110. Memorandum of Conversation1
- Dr. Henry A. Kissinger, Secretary of State and Assistant to the President for National Security Affairs
- Dr. James R. Schlesinger, Secretary of Defense
- William Colby, Director Central Intelligence
- Admiral Thomas Moorer, Chairman, Joint Chiefs of Staff
- Lt. General Brent Scowcroft, Deputy Assistant to the President for National Security Affairs
Kissinger: The purpose of this meeting is to talk candidly. I will tell you what I plan—I hope you will do likewise. We will use the machinery, but it is useful to exchange views. Anyone here has the option of saying something here only and it won’t go to the State Department. Otherwise, I may tell Rush and you can tell Clements.
Schlesinger: We can’t have people telling Congress how we are handling it.
Kissinger: Maybe you should begin.
Schlesinger: We can move 20–50 thousand tons from Laos. We have MASF there. We are moving forces out and we will discuss ammunition in excess of Lao needs.
There is money in the Air Force to fund F–5As which was cut from the budget. Stennis will get that restored in conference—that is free money. The Thais want OV–10s. The Thais have ammunition. We can swap, but we need a swap arrangement.
Kissinger: I would like to interrupt for a minute. Give Brent a list of any complaints you have about the State Department. One of the utilities of my dual position is to bring this whole thing together. I basically am on your side.
Schlesinger: So we can keep the ammunition flowing a long time but we need facade.
The reason I don’t tell Tarr is that there are things in the law, but if we talk about it, they will be eliminated.
Kissinger: But they have to have money to shoot people up.
Schlesinger: If I can just get through the conference on F–5A, that will help. It should happen in a few days.[Page 447]
Kissinger: This has been a big item though. If we suddenly go quiet, someone will get to the Congress. Give me a cover story and write me a memo I can show.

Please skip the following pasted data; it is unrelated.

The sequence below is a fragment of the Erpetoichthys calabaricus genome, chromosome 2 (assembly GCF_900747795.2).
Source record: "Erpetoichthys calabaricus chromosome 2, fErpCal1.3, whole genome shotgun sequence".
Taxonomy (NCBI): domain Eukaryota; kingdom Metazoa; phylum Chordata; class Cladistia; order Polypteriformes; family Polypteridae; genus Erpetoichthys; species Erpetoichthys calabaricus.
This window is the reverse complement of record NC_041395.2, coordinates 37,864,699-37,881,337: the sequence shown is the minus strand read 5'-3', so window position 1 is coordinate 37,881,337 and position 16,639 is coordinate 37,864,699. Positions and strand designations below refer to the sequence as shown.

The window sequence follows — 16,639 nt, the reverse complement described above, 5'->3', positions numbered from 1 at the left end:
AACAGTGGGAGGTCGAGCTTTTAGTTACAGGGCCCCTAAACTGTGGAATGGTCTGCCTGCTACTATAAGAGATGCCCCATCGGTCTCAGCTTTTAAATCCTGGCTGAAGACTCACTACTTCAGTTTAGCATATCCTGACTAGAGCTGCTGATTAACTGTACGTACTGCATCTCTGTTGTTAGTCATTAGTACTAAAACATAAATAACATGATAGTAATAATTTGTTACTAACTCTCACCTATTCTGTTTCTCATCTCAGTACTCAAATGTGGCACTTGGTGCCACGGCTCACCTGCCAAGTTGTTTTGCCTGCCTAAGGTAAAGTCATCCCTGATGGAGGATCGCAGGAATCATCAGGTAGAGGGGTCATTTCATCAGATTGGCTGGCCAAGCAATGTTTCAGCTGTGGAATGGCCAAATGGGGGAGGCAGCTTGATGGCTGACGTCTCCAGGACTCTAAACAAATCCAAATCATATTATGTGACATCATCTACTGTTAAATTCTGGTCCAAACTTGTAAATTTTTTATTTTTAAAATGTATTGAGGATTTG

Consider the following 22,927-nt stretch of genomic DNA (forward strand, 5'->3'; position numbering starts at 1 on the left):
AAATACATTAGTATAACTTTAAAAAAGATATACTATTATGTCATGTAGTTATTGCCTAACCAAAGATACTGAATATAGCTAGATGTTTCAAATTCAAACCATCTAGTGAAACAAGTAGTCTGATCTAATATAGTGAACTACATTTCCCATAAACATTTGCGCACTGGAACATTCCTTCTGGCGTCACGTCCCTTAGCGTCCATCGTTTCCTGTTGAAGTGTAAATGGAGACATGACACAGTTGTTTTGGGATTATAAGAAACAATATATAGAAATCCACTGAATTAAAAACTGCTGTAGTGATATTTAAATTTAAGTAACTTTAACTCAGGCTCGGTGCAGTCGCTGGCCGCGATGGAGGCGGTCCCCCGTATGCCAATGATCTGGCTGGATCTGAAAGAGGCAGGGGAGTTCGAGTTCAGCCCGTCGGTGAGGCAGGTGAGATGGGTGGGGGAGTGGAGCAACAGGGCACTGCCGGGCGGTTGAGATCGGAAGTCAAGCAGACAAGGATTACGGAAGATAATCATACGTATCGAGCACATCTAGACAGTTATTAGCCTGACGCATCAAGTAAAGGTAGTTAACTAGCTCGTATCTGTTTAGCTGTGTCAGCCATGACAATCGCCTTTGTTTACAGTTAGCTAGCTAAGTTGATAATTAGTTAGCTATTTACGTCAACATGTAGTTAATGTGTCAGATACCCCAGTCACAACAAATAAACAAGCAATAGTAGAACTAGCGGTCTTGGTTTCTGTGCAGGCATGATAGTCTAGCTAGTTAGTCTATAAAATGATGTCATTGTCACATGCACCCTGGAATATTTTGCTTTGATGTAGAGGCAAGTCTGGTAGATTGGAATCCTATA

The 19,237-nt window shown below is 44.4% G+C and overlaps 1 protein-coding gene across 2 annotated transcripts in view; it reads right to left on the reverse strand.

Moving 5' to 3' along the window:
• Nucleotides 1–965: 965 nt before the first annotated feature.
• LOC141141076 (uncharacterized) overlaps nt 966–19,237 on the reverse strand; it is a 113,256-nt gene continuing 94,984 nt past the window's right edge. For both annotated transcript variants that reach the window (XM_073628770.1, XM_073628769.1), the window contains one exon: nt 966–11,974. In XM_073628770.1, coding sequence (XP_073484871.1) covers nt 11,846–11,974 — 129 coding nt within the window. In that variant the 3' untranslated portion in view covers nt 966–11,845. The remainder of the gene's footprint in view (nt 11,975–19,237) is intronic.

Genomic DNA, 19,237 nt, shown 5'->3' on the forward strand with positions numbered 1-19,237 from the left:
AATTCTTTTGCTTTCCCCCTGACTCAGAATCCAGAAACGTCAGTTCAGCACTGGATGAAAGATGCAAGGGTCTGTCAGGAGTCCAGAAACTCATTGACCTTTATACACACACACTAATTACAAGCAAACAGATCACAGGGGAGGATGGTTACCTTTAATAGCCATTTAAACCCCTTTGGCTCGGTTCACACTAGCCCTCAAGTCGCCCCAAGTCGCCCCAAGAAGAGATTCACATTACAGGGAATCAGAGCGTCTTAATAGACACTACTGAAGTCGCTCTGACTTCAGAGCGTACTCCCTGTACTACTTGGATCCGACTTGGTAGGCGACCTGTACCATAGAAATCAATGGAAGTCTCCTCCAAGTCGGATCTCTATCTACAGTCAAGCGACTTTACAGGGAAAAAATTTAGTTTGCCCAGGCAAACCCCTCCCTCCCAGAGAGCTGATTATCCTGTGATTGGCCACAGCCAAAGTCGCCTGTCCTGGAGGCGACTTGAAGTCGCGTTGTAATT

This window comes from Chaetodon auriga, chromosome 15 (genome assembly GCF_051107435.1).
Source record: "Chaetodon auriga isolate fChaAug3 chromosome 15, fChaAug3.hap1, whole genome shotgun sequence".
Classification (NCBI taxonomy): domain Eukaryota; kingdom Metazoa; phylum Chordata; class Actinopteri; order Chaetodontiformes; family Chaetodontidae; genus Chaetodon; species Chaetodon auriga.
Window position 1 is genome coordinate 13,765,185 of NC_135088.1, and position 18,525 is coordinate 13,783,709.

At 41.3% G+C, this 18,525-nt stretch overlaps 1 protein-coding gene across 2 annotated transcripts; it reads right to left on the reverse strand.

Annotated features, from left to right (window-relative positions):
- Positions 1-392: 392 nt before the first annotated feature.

Keep discipline in your shop, Tom. How about equipment?
Schlesinger: If we get this Air Force money back, we can handle this.
Moorer: We have a million or so of spares in addition to ammunition.
Kissinger: On the diplomatic side—for you alone—in June I had the Chinese lined up for a 60-day Cambodian ceasefire and settlement. We had a ceasefire in place and a Laos-type government. The Chinese said they would recommend it to Sihanouk when he returned. That is when we passed the bomb halt, and then the Chinese said the situation had changed.
Moorer: The reason the Communists tried to take Phnom Penh before August 15 was they were afraid it would be solved before August 15 and they would be left out. Of course they were dumb in the way they went at it.
Kissinger: Now I will send a message to Le Duc Tho that we are prepared to discuss Cambodia along the lines we discussed in June. I will tell the Chinese that if Sihanouk has anything to say—we won’t use Mansfield—we will listen to what he has to say. We shouldn’t go to the Embassy in Phnom Penh and upset the Cambodians but sit tight. I don’t plan any contact with Sihanouk.
Moorer: I would be wary of dealing with Sihanouk. I am not sure he can deliver.
Kissinger: There is a 90 percent chance I won’t see him.
Colby: Sihanouk can’t deal with the Lon Nol group.
Kissinger: I don’t see a negotiation coming.
Colby: We don’t need it if we can stall along.
The critical factor is the Phnom Penh leadership.
Kissinger: We have no compulsion to get into this negotiation.
Let’s have our next meeting Wednesday. Brent will be the focal point for items to discuss.
Schlesinger: On Cambodian ammunition, there will be no paperwork. It will just be done.
Kissinger: But give me something I can tell Tarr. It is important we get weapons in. Can I count on that being done?
[Omitted here is discussion unrelated to Indochina.]
- Source: Ford Library, National Security Adviser, Memoranda of Conversations, Box 2, Memcons. Secret; Nodis. The luncheon meeting was held in the Secretary’s office, Department of State. Brackets are in the original.↩